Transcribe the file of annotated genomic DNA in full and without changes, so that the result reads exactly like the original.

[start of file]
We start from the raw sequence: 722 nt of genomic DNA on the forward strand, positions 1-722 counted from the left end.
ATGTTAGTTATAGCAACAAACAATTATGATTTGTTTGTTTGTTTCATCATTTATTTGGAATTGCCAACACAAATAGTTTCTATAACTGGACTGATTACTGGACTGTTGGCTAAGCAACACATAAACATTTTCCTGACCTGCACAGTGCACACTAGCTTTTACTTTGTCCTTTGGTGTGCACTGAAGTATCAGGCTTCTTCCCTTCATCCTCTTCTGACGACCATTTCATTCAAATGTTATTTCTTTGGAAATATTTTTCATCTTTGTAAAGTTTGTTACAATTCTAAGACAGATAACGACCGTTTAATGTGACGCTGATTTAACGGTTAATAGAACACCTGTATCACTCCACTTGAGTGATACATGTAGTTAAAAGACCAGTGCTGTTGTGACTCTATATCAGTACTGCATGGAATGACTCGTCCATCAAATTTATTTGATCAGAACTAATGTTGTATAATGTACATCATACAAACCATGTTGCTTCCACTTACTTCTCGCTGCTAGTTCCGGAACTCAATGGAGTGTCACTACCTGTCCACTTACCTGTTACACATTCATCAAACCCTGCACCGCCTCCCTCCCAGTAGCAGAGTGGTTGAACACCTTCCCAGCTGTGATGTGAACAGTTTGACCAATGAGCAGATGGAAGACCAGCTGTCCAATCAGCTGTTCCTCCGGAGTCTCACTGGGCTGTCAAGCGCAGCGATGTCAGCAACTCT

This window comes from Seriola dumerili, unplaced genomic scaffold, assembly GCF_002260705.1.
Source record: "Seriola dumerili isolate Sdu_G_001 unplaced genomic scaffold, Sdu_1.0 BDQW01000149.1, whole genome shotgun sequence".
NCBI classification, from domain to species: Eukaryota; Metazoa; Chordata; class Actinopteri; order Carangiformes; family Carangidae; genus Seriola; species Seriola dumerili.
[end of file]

We start from the raw sequence: 722 nt of genomic DNA on the forward strand, positions 1-722 counted from the left end.
ATGTTAGTTATAGCAACAAACAATTATGATTTGTTTGTTTGTTTCATCATTTATTTGGAATTGCCAACACAAATAGTTTCTATAACTGGACTGATTACTGGACTGTTGGCTAAGCAACACATAAACATTTTCCTGACCTGCACAGTGCACACTAGCTTTTACTTTGTCCTTTGGTGTGCACTGAAGTATCAGGCTTCTTCCCTTCATCCTCTTCTGACGACCATTTCATTCAAATGTTATTTCTTTGGAAATATTTTTCATCTTTGTAAAGTTTGTTACAATTCTAAGACAGATAACGACCGTTTAATGTGACGCTGATTTAACGGTTAATAGAACACCTGTATCACTCCACTTGAGTGATACATGTAGTTAAAAGACCAGTGCTGTTGTGACTCTATATCAGTACTGCATGGAATGACTCGTCCATCAAATTTATTTGATCAGAACTAATGTTGTATAATGTACATCATACAAACCATGTTGCTTCCACTTACTTCTCGCTGCTAGTTCCGGAACTCAATGGAGTGTCACTACCTGTCCACTTACCTGTTACACATTCATCAAACCCTGCACCGCCTCCCTCCCAGTAGCAGAGTGGTTGAACACCTTCCCAGCTGTGATGTGAACAGTTTGACCAATGAGCAGATGGAAGACCAGCTGTCCAATCAGCTGTTCCTCCGGAGTCTCACTGGGCTGTCAAGCGCAGCGATGTCAGCAACTCT

This window comes from Seriola dumerili, unplaced genomic scaffold, assembly GCF_002260705.1.
Source record: "Seriola dumerili isolate Sdu_G_001 unplaced genomic scaffold, Sdu_1.0 BDQW01000149.1, whole genome shotgun sequence".
NCBI classification, from domain to species: Eukaryota; Metazoa; Chordata; class Actinopteri; order Carangiformes; family Carangidae; genus Seriola; species Seriola dumerili.